Dan’s Top 100 Everything: #27 Disney Renaissance

disney-lionkingAh, “Disney Movies” — a staple of the childhood of pretty much any American child from the 1990s. These animated films — mostly Broadway-inspired musicals — produced by Walt Disney Animation Studios (née Walt Disney Feature Animation) became one of the most trusted brands in all of cinema thanks to a fantastic run of films starting in 1989.

Setting the stage: Disney’s animated movies pioneered the genre back in 1939 with Snow White, which — along with Disney’s subsequent films Pinocchio, Bambi, and Fantasia — was considered the undisputed high mark of animated features for half a century.

Then WW2 happened, the money in animation dried out, and the unique and inspired animators making feature-length movies were few for almost 50 years.

But it became easier and more rewarding to make animated movies starting in the mid-1980s as computer technology finally reached the point where they could improve the quality of animation and save animators lots of time.

disney-katzenbergThis so-called “Renaissance” of Disney’s brand of animation is usually attributed in large part to the vision of Jeffrey Katzenberg, who was a chairman of Disney’s movie branch from 1984-1994. Under Katzenberg, the quality (and profitability) of Disney’s movies skyrocketed. With Who Framed Roger Rabbit? (1988) and The Little Mermaid (1989), animation was back on the map as fertile creative territory for movies that could appeal to both kids and adults.

Another key component in the Renaissance was the partnership of musicians Howard Ashman and Alan Menken, who together created the two prototypes for Disney musicals to come: The Little Mermaid and Beauty and the Beast (along with a couple tracks for Aladdin). The pair wrote the songs as if they were creating a stage musical, with an emphasis on orchestral-choral compositions (as opposed to pop songs) and giving each film’s score a distinct “flavor.”

The tide turned in 1994, and Disney’s undisputed monopoly on first-rate lost steam. Katzenberg was passed over for a promotion and left to found Dreamworks. Ashman died of AIDS. And Pixar Animation Studio — whose partnership with Disney was orchestrated by Katzenberg before he departed — took the headlines that used to be Disney’s with its groundbreaking Toy Story.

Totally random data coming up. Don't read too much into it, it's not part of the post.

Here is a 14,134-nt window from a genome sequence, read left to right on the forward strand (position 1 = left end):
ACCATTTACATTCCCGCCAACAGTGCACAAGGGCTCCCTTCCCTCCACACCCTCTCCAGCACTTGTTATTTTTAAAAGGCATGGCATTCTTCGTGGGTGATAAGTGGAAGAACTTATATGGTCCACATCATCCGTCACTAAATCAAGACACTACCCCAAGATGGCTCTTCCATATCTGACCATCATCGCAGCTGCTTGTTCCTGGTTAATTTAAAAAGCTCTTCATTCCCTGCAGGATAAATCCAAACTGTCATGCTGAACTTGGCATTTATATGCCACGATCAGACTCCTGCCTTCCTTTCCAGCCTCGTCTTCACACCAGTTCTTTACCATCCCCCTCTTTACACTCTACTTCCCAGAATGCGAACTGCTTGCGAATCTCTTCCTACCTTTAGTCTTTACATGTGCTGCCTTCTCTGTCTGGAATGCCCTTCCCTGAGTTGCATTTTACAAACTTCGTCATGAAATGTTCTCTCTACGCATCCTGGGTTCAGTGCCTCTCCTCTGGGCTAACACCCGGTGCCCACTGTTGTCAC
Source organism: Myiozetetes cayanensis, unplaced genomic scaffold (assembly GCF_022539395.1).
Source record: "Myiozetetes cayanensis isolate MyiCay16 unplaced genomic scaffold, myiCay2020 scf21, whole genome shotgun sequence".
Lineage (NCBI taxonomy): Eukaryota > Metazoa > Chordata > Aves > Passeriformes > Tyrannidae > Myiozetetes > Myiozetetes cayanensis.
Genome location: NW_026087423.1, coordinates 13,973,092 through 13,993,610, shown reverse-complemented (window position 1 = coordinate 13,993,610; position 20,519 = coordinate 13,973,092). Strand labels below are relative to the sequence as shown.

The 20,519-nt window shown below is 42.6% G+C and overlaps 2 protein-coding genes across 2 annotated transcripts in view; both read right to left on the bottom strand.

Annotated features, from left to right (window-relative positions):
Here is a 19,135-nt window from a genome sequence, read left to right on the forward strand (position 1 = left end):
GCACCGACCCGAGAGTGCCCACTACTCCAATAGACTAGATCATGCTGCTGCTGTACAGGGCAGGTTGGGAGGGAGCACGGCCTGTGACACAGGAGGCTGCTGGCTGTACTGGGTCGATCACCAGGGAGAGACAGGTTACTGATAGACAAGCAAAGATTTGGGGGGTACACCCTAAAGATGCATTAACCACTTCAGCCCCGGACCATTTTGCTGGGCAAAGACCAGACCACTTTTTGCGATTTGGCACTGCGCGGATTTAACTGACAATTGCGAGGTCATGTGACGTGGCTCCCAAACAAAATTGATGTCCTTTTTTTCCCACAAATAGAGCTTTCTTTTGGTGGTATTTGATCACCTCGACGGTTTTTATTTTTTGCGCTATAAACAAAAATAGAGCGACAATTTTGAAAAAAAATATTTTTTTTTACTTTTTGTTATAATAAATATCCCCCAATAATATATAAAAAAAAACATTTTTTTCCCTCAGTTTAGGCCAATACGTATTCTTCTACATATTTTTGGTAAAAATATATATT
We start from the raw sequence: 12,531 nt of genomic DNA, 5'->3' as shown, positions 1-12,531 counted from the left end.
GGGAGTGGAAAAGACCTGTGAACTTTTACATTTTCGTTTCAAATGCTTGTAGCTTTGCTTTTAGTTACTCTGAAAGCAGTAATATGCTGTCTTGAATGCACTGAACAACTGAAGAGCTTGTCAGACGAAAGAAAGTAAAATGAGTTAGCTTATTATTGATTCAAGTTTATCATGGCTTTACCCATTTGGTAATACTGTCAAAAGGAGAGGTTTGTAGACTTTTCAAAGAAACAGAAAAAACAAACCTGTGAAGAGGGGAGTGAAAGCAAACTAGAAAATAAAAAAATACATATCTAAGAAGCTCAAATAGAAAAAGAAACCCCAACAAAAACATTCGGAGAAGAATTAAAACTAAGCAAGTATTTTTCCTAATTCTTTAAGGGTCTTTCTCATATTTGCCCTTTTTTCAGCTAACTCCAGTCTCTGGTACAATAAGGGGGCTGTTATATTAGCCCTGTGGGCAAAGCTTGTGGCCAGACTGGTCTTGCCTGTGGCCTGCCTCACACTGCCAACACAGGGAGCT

The ensuing five years of Disney films was also marvelous, but not quite as critically spotless as the musicals from the previous half decade. Starting with Tarzan — the general consensus for the end of Disney’s Renaissance Era — the musicals began to less resemble stage shows. Movies like The Emperor’s New Groove featured songs, but mostly as background music.

At the turn of the millennium, Disney pumped the brakes on the brand of animated musicals that had reviatlized it a decade earlier in favor of comedies and adventure. Most of the Disney animated films from 2000-2007 were poorly-reviewed, moderate successes (with a couple of gems). But the overall direction and brand seem to be lacking.

File written by Adobe Photoshop¨ 5.0It all swung back towards Disney in 2006 when John Lasseter, one of Pixar’s head honchos, was given control of the studio, including that coveted “green light authority” to approve, reject, and nurture film ideas. This came as part of Disney’s purchase of Pixar.

Since Lasseter took over leadership of Walt Disney Animation Studios, the stream of acclaimed features has been consistent, successful, and acclaimed. As I noted in my How To Train Your Dragon entry in this countdown, films from Disney’s studio have a higher Rotten Tomatoes average than films from Pixar’s over the stretch of 2008-2013. I like to call the era of Lasseter’s tenure so far the “Disney Re-Renaissance.”

Now is probably as good a time as any to point you to the countdown list that Brian, Colton, and I put together recently, which I will be citing for the rest of this article…

The Top 50 Disney Songs